The authorities might just as well have carried on with the NEDC test with a +20% fiddle factor to bring the figures roughly in line with the new test, with pollutant emissions verified by the RDE on road testing. One of the problems with both standard tests is that they do not involve brisk driving using full throttle and high engine revs (where pollutants are likely to be worst). So manufacturers will continue to optimise cars to pass the test, ignoring what happens when drivers use a car's full performance, drive badly or skimp on car maintenance. 

Still, at least the new regime will keep the testing experts in gainful employment and raise a little more tax revenue for our government... 

17 April 2018
According to ADAC ecotests, the hybrids that Toyota has long sold globally score well in both the lab WLTP and on-road driving. If you design for real low-emissions from the outset, instead of designing to the test, you will not incur additional costs when the test gets more realistic.

17 April 2018

The press make more of these figures than anyone. No system is perfect, just knock off 25-30% and be done with it!

17 April 2018

Our experience with VW Audi is 40% take off for diesel 64mpg in the golf is more like 38mpg and for the tsi 1.4 petrol i take of about 35% so 60mpg becomes 38 to 40mpg.

17 April 2018

...VW, AUDI, SEAT, SKODA telling the mother of all motoring lies and so like children that cannot be trusted (that's governments as well as car manufacturers) we have this...and I'm glad. 

17 April 2018
That's being too kind. More like double that in case of most European built cars that optimised cheating to a whole new level. Funny to read Hawes' comment. As if he cares about the efficiency, fair play or environment. BTW these brand spanking new tests have built-in special allowance to let dirty diesel pose as "clean". You wouldn't hear Hawes babbling about this discrepancy.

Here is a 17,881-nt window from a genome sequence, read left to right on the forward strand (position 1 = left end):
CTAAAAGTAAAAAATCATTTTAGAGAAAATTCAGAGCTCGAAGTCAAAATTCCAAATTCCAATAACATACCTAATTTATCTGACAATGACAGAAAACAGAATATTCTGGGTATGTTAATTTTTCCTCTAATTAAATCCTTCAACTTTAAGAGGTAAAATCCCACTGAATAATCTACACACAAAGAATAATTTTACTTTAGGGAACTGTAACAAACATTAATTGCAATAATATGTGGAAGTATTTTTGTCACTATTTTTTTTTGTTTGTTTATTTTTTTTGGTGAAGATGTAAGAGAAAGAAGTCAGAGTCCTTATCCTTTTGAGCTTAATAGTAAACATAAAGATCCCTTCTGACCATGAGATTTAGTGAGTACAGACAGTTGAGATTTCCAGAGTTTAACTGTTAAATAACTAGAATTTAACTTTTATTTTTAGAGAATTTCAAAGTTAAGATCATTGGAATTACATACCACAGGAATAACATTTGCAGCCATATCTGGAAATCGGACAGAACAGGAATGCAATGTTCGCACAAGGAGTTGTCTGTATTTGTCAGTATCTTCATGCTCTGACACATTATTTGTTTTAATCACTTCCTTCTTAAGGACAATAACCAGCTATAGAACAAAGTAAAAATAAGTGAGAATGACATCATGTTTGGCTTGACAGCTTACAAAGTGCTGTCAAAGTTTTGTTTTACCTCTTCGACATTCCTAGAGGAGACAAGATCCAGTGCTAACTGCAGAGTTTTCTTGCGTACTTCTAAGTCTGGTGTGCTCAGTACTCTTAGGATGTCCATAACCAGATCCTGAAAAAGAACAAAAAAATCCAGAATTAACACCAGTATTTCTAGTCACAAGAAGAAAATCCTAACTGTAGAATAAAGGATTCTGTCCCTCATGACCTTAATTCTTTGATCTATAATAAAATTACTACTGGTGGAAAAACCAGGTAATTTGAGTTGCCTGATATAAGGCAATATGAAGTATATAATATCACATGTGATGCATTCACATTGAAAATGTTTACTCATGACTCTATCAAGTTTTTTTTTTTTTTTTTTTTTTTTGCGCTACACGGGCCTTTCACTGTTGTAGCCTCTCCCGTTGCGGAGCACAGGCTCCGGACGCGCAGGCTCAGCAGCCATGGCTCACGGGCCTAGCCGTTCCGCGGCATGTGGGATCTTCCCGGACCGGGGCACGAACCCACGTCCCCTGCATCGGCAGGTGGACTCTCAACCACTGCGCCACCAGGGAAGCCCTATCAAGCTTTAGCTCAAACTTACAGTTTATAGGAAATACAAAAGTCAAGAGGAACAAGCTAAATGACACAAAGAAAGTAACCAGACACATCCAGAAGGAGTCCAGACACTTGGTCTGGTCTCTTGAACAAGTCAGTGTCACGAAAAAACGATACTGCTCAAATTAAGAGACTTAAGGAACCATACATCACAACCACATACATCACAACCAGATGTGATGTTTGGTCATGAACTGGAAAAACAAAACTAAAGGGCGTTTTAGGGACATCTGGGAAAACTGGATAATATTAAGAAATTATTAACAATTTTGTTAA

17 April 2018

Not sure about the rest of Europe but back here in the UK, we were provided with three economy figures:

urban driving, 56mph and 75mph.

Those EU tests were then introduced which provided a combined figure, the result of which those who drove in urban environments expected to achieve, those who drove at high motorway speeds also expected to achieve as did those Sunday afternoon drivers.

Have to say that under the original system, the figure for 75mph proved to be a far more  accurate an average than the combined does today.

Co2? Nox? g/km?  Lets face it, only tree huggers are concerned with these figures, the only impact for the remaining 99% of us is how much tax will it attracts.

110g/km or 131g/km? When you pass an airport and see a Jumbo take off, or pass a port and see an oil tanker depart, or trains coming out of Waterloo, or even that bus with three passengers on it, or as you pass Eddie Stobbart on the motorway, the difference in your car's Co2 or Nox doesn't make one iota of difference. It's there as a revenue generator.

17 April 2018

 when we are all driving a fully autonomous EV of whatever type, what will the pollution be like then?, I’m talking from Cars to planes and trains any thing powered by fossil fuels, can’t count ships because I don’t think we’ll ever see an EV Tanker, but everything else is possible, we all have different drivin* styles, we all drive differently depending what mood we’re in, there are countless variables so quoted mpg is at best an approximation, only when we are not in control of the Vehicle as in full autonomous roll will the vehicle possibly do the quoted mpg.....

17 April 2018
All this extra testing and cost is because the manufacturers didn't play straight. The difference between NEDC and real world emissions/ fuel consumption has little to do with the test cycle and lots to do with cheating.

They use cheat devices to turn off emissions control during the lab tests. They also used various other dodgy measures to make sure that the "road load" used on the static tests were much less that the actual load during driving.

There is nothing fundementaly wrong with the NEDC. It's all down to cheating and now the motorist is picking up the tab for manufacturers deceptions.